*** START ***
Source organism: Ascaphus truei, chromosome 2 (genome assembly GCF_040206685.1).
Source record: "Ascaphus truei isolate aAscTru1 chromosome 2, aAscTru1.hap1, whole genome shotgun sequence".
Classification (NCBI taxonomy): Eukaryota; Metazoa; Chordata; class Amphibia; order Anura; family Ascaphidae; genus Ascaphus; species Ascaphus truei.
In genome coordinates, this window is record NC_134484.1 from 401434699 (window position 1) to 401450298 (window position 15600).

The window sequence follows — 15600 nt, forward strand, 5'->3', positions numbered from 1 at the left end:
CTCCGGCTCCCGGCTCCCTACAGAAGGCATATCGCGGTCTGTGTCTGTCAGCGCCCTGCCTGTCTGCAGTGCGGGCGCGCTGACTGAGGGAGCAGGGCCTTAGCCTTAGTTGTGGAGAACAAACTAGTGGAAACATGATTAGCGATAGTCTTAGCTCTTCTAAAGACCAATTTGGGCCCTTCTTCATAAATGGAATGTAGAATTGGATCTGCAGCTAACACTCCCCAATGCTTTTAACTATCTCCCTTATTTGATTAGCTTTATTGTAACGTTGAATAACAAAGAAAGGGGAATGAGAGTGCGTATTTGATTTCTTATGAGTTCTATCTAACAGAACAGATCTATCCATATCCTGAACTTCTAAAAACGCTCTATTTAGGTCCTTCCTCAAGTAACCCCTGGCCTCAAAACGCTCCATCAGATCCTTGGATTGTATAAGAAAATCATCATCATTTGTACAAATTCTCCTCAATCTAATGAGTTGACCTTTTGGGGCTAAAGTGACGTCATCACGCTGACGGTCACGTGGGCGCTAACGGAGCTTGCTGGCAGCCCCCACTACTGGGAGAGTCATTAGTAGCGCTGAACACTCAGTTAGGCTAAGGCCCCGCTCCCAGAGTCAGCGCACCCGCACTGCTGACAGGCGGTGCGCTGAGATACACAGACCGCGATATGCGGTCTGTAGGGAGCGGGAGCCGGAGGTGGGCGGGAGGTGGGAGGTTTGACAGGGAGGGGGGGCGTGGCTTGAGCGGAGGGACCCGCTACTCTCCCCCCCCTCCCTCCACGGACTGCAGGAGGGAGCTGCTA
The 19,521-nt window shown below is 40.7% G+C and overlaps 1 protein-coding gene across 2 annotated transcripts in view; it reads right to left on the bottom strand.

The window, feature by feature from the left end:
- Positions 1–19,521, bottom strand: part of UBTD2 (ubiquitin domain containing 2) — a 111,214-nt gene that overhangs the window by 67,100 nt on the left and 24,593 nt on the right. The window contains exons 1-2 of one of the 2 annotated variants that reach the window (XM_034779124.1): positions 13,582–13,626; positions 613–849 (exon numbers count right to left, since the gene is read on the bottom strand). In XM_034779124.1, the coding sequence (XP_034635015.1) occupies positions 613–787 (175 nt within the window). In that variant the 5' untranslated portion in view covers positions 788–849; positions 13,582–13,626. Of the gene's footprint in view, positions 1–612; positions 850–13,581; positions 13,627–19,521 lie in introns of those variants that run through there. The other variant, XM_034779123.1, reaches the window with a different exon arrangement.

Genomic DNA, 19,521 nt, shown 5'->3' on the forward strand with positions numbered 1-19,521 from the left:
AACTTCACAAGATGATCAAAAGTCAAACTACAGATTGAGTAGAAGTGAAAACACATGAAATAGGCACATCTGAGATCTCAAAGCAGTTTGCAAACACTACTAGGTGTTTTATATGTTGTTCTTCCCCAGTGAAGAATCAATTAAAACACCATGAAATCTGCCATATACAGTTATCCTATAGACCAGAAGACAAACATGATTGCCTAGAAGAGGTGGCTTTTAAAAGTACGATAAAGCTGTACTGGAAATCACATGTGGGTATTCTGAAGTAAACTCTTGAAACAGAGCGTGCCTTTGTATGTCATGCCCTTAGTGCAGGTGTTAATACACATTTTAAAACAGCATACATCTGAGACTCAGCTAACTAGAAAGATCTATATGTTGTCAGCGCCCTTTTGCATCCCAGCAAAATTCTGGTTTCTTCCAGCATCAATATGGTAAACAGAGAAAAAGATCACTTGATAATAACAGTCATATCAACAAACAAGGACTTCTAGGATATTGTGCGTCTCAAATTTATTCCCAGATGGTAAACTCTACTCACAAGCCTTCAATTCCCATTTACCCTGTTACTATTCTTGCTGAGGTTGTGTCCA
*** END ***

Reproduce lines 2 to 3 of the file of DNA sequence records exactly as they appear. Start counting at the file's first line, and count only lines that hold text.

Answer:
Source record: "Ascaphus truei isolate aAscTru1 chromosome 2, aAscTru1.hap1, whole genome shotgun sequence".
Classification (NCBI taxonomy): Eukaryota; Metazoa; Chordata; class Amphibia; order Anura; family Ascaphidae; genus Ascaphus; species Ascaphus truei.